The vast majority of scientific research has indicated that people with growth mindsets tend to be higher-achieving than those with fixed mindsets. Growth-oriented people are the ones who are more interested in furthering their education, or picking up a new hobby, or getting out of their comfort zones to experience new things.
So I find it somewhat strange that people who are into hockey analytics (a group of people which, in my experience, are usually well-educated and open-minded) tend to adopt “fixed” perspectives when it comes to analyzing the game.
I know this to be true, because it happens to me all the time. My spreadsheets may tell me some very uncomfortable things about a player, but when I bring up the subject with their coaches, the response I often get is “he’s been better lately,” or “she’s really made progress since last year.”
I have a hard time with setting future expectations when past track records don’t justify them, so when I first started hearing these replies, my gut feeling is “this person is overly optimistic, somewhat biased, or maybe even a little bit delusional.” But then I think of my grandfather.
My grandfather turned 86 a few days ago. He was an elementary school teacher for about 35 years, and was the first person I met who made me appreciate the importance about thinking about what you’re doing, so that you can do it better the next time around (which is how I would explain analytics to a seven year old)
Elementary and high-school teachers need to possess a strong growth mindset. You’re essentially taking a bunch of young kids who don’t know much about anything, and molding them into (nearly) fully-functional human beings, capable of critical thinking and exercising sound judgment. Good teachers make the best of who they get. And going by the fact that some of my grandfather’s former students (now in their 50s and 60s) are still paying him a visit on his birthday, he was probably a good teacher.
From birth to age six, I spent a lot of time with my grandfather. It’s been over two decades, so I really can’t remember what he did exactly, but all I know is that by the time I was five, I was reading at a fifth-grade level. I definitely did not come out of the womb like that, so his guidance and influence had a lot to do with me being “gifted” in that way.
So in life, it really matters to have teachers who possess a growth mindset. And the same is true in sports. Most of the great coaches I know have some of those same characteristics. It wouldn’t be a massive stretch to think that players such as Patrice Bergeron, Anton Stralman and Jake Muzzin unconsciously picked up their possession abilities somewhere, from someone, too.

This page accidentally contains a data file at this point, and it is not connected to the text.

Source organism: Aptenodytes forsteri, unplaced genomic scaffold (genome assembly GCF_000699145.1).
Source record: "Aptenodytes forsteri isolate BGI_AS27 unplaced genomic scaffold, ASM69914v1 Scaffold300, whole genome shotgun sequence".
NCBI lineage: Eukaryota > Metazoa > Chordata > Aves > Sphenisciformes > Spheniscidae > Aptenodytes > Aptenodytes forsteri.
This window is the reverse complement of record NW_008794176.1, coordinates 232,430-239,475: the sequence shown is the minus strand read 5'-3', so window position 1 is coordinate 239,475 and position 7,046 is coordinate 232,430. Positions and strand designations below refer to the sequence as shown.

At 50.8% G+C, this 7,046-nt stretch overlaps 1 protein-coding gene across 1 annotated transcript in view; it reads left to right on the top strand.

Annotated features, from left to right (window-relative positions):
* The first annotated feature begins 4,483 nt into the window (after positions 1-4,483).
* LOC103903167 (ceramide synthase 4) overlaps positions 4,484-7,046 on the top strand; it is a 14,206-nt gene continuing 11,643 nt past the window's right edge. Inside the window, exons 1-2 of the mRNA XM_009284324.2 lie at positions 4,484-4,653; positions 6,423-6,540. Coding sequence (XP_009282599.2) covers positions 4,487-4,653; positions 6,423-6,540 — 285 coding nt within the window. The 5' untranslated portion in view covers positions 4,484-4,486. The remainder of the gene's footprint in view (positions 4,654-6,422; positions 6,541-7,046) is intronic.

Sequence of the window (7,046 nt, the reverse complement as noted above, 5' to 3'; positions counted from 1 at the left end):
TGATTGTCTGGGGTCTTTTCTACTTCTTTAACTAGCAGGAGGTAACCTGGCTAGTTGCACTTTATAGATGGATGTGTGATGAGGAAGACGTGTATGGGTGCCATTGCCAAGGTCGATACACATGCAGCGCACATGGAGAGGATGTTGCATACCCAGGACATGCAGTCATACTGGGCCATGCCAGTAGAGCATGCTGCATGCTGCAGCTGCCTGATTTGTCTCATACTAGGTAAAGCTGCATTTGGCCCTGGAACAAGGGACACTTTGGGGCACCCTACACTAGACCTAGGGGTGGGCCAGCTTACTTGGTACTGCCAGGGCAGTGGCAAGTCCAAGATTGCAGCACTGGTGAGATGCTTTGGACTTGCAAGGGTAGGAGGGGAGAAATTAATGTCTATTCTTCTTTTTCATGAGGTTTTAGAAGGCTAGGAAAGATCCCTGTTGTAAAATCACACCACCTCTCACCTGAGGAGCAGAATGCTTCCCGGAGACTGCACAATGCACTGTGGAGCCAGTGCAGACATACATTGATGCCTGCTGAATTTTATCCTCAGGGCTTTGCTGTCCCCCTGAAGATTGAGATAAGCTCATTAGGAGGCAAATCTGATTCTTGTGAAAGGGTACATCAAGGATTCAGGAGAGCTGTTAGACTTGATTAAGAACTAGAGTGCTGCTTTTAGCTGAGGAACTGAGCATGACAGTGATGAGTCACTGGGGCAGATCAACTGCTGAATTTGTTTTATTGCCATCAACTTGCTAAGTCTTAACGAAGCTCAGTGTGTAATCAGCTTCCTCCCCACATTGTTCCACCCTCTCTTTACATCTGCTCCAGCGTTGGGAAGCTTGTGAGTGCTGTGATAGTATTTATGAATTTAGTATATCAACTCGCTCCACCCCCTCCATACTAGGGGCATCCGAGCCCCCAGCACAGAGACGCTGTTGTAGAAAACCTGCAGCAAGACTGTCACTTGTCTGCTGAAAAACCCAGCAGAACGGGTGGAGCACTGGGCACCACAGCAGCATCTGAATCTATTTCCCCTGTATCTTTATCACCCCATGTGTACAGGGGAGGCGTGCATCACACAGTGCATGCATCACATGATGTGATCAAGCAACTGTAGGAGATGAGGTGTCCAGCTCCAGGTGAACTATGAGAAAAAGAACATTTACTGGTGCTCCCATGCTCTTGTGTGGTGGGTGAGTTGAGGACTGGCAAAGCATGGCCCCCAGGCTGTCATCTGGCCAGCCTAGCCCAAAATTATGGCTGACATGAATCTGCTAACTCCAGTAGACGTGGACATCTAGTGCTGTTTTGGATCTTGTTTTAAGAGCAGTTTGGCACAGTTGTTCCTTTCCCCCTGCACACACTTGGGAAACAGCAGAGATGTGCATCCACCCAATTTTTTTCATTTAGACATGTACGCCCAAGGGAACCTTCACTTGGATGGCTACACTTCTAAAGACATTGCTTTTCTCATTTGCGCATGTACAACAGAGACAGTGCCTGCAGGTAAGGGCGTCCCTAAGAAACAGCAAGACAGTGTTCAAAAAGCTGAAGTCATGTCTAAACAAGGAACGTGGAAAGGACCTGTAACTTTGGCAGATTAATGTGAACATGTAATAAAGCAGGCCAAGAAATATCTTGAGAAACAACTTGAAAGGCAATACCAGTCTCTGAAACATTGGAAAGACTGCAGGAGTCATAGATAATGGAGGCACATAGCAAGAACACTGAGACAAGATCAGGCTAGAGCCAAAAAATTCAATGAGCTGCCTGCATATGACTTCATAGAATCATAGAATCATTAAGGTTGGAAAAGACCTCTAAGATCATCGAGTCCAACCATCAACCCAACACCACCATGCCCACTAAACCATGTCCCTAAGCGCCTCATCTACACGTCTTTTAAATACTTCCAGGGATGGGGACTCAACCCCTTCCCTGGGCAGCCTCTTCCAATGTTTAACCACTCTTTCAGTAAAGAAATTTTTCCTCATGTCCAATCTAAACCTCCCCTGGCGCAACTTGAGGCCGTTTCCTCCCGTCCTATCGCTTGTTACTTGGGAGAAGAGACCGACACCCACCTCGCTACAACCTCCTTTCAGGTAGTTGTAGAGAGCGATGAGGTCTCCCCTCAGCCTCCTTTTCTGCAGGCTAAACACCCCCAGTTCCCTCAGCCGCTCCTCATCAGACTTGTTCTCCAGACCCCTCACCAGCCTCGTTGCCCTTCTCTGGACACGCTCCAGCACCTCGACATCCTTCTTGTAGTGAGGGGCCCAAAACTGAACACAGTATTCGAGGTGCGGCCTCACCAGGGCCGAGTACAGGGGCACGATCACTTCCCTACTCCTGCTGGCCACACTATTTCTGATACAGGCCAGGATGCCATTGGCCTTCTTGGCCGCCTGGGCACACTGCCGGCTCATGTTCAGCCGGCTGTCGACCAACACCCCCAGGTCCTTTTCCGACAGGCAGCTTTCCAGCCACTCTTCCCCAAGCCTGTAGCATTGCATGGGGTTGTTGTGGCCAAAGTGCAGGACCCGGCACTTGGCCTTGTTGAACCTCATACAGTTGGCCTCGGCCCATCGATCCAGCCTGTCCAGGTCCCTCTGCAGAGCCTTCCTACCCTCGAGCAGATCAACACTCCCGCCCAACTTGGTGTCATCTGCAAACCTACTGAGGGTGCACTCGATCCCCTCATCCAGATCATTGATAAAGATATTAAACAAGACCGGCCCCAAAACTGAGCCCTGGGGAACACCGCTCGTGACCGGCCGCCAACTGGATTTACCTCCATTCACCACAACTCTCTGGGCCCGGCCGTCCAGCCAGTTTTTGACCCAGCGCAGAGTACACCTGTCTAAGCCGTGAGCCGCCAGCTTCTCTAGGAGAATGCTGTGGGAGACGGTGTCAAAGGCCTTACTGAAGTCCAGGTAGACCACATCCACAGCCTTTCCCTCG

But that’s not always the thought process that many stats-oriented hockey people go through. When you fully internalize the message that “players are who they are” and “pro sports isn’t real good at reinventing someone,” you’ll be quick to jump to conclusions about a person’s athletic destiny. Often you’ll be right, but you’ll also be quicker to give up on a few players who have more to give.
As an example, making a trade for a (hopefully) better player should really be a last resort for a team with a certain need. For one thing, it’s not always an option. Re-deploying existing talent can plug some holes, but ultimately, you want to have a good teaching process so that you can make every single player continuously expand his/her hockey abilities.
Numbers are good for cutting through the fog, finding what drives results and what’s repeatable (or not), but you’d have to look beyond the numbers to improve a process. By averaging out the career arcs of 500 NHLers over the past 7 seasons, you get a very sobering perspective on the level of performance one can typically expect in different circumstances.
But by painting with so wide a brush, you also lose sight of learning opportunities – the players who break the mold one way or the other. Why did Dany Heatley, Michael Ryder or Devin Setoguchi age so poorly? And why are Radim Vrbata, Jaromir Jagr or Brad Boyes still contributing at ages where many of their cohorts are already out of the game? It could be a function of who they are (genetics, innate talent, etc.), but it could also be a function of what they do. Discover that, and you’ll be able to apply it to others – which is the point of teaching, or coaching.
This is not to say that there should be fewer numbers in hockey – in most cases, I’d say there could be more. The more we learn about analytics and the more evolved we are in their applications to coaching (moving from shot-based stats to zone entry/exits tracking and beyond), the better we can make the pro game, and the better we can teach it to young players.
That’s the endgame for those looking to use the power of data for things beyond just winning a game. It’s about growing the sport of hockey, from the pro ranks down to house league, the right way.
Jack Han is the Video & Analytics Coordinator for the McGill Martlet Hockey team. He also writes occasionally about the NHL for Habs Eyes on the Prize. You can find him on Twitter or on the ice at McConnell Arena.